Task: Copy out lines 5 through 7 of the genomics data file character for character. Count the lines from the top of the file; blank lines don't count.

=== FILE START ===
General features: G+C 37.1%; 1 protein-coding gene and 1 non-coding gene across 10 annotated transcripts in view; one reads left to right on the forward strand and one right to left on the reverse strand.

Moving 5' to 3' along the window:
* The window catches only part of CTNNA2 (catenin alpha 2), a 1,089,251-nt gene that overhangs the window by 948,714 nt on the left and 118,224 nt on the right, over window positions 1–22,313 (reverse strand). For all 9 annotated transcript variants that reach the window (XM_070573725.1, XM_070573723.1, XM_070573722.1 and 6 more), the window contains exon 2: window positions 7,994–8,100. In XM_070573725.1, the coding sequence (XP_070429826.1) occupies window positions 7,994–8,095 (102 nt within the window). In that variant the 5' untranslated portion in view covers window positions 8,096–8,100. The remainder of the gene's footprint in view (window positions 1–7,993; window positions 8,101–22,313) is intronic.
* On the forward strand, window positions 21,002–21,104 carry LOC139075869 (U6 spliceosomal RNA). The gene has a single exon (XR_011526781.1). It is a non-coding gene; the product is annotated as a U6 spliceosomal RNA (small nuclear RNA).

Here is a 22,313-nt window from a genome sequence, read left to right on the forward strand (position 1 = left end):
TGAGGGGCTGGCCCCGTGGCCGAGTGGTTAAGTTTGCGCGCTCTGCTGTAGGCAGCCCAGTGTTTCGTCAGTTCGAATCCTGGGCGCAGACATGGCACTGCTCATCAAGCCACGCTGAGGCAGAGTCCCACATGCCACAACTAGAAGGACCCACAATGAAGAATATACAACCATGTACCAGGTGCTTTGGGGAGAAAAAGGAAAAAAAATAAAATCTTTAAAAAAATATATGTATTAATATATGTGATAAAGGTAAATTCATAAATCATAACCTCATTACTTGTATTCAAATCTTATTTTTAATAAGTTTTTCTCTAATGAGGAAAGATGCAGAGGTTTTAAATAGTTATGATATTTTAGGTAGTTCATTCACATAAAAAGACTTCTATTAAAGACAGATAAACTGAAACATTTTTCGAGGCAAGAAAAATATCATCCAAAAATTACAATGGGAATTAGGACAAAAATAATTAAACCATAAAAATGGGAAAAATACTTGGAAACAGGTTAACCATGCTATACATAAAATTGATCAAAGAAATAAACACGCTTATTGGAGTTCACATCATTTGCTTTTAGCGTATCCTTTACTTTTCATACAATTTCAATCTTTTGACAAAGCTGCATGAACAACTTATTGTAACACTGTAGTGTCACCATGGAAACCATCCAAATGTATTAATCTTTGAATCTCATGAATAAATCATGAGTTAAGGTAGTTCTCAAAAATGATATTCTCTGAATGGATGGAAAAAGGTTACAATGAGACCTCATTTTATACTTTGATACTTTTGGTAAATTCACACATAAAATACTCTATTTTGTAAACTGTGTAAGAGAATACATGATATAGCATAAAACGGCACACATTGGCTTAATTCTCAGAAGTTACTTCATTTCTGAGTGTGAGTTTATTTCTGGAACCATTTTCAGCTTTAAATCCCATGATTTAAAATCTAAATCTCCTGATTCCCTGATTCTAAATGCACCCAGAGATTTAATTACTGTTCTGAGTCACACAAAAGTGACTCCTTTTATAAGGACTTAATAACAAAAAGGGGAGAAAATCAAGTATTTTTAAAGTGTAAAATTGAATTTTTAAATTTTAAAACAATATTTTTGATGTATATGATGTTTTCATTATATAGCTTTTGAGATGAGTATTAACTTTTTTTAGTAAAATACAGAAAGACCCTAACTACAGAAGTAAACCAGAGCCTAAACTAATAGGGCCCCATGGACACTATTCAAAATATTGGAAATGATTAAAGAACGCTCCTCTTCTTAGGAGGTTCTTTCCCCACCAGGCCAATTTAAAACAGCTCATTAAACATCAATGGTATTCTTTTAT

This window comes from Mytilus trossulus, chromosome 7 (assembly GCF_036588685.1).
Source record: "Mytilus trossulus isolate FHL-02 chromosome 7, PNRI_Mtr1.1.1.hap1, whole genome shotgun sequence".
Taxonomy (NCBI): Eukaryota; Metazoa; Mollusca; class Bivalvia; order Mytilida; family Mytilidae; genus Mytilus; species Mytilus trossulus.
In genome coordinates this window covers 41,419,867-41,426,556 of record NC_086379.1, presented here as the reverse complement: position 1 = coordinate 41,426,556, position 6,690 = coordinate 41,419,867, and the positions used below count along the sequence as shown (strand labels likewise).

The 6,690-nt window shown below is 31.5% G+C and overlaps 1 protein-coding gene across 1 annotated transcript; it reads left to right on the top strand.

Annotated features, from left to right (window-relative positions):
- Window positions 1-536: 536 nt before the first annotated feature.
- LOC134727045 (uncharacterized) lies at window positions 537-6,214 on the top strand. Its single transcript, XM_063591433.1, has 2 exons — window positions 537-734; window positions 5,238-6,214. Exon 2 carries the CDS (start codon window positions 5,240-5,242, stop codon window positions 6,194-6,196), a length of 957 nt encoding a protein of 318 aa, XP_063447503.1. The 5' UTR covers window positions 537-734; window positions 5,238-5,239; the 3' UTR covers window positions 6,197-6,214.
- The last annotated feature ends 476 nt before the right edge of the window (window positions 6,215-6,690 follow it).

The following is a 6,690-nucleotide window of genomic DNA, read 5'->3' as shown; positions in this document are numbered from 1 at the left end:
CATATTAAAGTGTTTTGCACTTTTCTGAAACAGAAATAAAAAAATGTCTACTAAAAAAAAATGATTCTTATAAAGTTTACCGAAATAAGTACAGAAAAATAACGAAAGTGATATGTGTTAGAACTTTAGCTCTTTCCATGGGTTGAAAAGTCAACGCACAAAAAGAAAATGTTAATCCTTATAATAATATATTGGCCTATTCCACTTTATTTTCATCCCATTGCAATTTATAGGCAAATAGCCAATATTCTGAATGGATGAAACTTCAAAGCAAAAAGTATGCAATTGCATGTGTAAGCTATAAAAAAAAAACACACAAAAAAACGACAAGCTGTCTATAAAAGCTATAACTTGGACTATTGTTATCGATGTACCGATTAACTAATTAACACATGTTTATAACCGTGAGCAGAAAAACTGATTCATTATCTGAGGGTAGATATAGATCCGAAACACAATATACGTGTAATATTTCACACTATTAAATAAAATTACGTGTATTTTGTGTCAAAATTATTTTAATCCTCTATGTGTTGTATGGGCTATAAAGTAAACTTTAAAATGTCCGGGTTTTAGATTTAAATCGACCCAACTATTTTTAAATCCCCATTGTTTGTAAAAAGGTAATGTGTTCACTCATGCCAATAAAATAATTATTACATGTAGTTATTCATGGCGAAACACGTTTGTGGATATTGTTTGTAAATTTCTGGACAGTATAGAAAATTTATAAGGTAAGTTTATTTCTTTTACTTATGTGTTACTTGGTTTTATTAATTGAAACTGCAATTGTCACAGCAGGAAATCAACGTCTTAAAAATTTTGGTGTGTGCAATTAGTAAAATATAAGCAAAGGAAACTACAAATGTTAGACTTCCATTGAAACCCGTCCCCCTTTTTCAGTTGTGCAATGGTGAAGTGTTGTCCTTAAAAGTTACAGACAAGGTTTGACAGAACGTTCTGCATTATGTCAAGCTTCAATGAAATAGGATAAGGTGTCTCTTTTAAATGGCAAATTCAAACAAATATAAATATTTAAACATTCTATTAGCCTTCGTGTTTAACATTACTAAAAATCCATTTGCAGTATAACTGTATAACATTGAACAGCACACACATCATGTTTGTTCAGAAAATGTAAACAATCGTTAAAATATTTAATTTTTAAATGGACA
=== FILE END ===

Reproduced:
Here is a 22,313-nt window from a genome sequence, read left to right on the forward strand (position 1 = left end):
TGAGGGGCTGGCCCCGTGGCCGAGTGGTTAAGTTTGCGCGCTCTGCTGTAGGCAGCCCAGTGTTTCGTCAGTTCGAATCCTGGGCGCAGACATGGCACTGCTCATCAAGCCACGCTGAGGCAGAGTCCCACATGCCACAACTAGAAGGACCCACAATGAAGAATATACAACCATGTACCAGGTGCTTTGGGGAGAAAAAGGAAAAAAAATAAAATCTTTAAAAAAATATATGTATTAATATATGTGATAAAGGTAAATTCATAAATCATAACCTCATTACTTGTATTCAAATCTTATTTTTAATAAGTTTTTCTCTAATGAGGAAAGATGCAGAGGTTTTAAATAGTTATGATATTTTAGGTAGTTCATTCACATAAAAAGACTTCTATTAAAGACAGATAAACTGAAACATTTTTCGAGGCAAGAAAAATATCATCCAAAAATTACAATGGGAATTAGGACAAAAATAATTAAACCATAAAAATGGGAAAAATACTTGGAAACAGGTTAACCATGCTATACATAAAATTGATCAAAGAAATAAACACGCTTATTGGAGTTCACATCATTTGCTTTTAGCGTATCCTTTACTTTTCATACAATTTCAATCTTTTGACAAAGCTGCATGAACAACTTATTGTAACACTGTAGTGTCACCATGGAAACCATCCAAATGTATTAATCTTTGAATCTCATGAATAAATCATGAGTTAAGGTAGTTCTCAAAAATGATATTCTCTGAATGGATGGAAAAAGGTTACAATGAGACCTCATTTTATACTTTGATACTTTTGGTAAATTCACACATAAAATACTCTATTTTGTAAACTGTGTAAGAGAATACATGATATAGCATAAAACGGCACACATTGGCTTAATTCTCAGAAGTTACTTCATTTCTGAGTGTGAGTTTATTTCTGGAACCATTTTCAGCTTTAAATCCCATGATTTAAAATCTAAATCTCCTGATTCCCTGATTCTAAATGCACCCAGAGATTTAATTACTGTTCTGAGTCACACAAAAGTGACTCCTTTTATAAGGACTTAATAACAAAAAGGGGAGAAAATCAAGTATTTTTAAAGTGTAAAATTGAATTTTTAAATTTTAAAACAATATTTTTGATGTATATGATGTTTTCATTATATAGCTTTTGAGATGAGTATTAACTTTTTTTAGTAAAATACAGAAAGACCCTAACTACAGAAGTAAACCAGAGCCTAAACTAATAGGGCCCCATGGACACTATTCAAAATATTGGAAATGATTAAAGAACGCTCCTCTTCTTAGGAGGTTCTTTCCCCACCAGGCCAATTTAAAACAGCTCATTAAACATCAATGGTATTCTTTTAT

This window comes from Mytilus trossulus, chromosome 7 (assembly GCF_036588685.1).